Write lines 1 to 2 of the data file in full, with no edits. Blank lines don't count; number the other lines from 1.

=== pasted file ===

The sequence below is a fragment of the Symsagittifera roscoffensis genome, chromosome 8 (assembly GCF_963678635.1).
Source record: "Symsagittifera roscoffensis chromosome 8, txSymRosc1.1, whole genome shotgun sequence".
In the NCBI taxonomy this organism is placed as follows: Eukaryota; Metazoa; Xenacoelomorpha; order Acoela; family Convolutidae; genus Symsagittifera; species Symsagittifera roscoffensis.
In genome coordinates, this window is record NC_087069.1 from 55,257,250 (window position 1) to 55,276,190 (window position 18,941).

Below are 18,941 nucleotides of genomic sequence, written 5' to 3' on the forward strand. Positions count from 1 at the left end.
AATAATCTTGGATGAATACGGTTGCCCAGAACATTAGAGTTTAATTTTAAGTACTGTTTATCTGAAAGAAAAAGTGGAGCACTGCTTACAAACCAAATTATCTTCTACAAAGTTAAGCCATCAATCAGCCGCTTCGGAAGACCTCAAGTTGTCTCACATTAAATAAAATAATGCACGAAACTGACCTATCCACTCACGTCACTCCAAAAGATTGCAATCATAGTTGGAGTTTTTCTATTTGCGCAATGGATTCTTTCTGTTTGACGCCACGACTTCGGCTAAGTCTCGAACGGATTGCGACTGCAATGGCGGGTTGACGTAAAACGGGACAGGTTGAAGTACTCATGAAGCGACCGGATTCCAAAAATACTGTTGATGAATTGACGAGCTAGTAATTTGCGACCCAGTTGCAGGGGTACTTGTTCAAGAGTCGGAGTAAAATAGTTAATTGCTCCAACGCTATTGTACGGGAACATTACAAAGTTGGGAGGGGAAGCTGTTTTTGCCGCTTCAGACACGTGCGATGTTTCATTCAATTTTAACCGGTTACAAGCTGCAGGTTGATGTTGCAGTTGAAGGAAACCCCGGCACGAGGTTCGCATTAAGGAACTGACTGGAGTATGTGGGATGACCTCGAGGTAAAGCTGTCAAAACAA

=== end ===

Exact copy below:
The sequence below is a fragment of the Symsagittifera roscoffensis genome, chromosome 8 (assembly GCF_963678635.1).
Source record: "Symsagittifera roscoffensis chromosome 8, txSymRosc1.1, whole genome shotgun sequence".